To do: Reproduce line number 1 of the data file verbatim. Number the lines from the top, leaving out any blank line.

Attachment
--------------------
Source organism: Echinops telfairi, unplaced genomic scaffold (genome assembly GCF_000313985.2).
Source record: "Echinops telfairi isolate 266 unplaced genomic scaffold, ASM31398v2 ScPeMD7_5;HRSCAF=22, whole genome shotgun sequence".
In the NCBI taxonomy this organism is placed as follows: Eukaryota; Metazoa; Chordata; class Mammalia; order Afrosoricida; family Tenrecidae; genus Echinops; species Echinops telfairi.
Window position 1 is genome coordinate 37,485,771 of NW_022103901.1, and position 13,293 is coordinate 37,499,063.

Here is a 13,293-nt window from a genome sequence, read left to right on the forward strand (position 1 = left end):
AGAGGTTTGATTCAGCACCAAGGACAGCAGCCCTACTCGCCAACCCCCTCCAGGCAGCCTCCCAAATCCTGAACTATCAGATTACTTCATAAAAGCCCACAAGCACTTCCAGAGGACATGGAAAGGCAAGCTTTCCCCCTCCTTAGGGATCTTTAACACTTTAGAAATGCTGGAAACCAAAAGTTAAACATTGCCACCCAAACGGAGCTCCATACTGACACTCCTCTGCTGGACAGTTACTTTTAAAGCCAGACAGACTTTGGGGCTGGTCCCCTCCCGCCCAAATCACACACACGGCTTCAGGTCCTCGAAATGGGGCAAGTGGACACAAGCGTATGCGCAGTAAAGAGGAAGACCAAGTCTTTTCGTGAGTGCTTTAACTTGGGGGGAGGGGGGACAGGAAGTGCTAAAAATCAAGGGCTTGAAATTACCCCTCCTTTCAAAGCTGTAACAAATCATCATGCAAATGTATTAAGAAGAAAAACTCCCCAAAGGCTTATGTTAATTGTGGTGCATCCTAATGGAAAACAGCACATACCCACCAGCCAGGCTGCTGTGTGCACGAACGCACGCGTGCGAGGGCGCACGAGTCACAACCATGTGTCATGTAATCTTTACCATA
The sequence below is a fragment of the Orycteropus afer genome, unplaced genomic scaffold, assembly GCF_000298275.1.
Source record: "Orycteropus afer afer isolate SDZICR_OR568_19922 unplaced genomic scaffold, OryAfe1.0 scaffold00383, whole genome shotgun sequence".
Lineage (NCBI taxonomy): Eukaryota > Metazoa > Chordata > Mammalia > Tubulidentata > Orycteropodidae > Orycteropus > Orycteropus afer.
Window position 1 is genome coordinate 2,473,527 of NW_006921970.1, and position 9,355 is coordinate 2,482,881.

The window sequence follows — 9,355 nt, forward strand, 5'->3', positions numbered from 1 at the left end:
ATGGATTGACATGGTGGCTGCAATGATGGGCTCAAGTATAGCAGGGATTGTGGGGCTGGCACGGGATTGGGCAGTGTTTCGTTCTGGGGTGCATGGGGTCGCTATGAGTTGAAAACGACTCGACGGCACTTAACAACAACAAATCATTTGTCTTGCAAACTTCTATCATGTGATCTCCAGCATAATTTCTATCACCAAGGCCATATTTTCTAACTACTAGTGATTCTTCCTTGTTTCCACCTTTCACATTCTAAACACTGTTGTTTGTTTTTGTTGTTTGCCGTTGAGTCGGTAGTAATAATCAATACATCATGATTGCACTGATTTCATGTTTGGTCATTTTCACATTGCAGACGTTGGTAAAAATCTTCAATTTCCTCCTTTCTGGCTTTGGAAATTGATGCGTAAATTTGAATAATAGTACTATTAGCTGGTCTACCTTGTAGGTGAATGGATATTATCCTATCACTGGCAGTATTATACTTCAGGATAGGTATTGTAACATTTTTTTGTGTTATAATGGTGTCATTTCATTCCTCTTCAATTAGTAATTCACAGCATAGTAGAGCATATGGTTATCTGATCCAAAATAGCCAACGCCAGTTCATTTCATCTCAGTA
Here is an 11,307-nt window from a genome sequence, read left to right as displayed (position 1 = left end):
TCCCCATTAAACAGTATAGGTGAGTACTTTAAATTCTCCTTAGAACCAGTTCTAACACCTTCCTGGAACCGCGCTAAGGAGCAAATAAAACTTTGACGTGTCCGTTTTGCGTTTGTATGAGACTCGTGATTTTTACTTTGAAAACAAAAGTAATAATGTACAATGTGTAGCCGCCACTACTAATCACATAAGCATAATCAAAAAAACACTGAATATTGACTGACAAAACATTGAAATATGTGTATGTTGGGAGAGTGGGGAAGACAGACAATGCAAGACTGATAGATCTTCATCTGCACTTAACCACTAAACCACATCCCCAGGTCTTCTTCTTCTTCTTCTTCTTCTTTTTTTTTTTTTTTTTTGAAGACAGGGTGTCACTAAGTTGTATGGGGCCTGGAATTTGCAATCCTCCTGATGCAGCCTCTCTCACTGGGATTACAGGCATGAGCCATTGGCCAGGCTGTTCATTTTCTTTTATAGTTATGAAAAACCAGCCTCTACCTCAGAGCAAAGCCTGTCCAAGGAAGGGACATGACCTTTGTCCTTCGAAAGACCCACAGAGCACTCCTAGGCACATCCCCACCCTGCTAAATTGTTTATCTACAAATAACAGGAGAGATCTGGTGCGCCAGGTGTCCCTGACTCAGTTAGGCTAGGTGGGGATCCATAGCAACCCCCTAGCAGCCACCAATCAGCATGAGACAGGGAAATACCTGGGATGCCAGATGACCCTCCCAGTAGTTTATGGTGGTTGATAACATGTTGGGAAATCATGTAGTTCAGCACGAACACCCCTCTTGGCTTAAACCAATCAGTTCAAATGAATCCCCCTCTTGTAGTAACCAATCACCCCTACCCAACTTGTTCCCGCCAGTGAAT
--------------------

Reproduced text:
Source organism: Echinops telfairi, unplaced genomic scaffold (genome assembly GCF_000313985.2).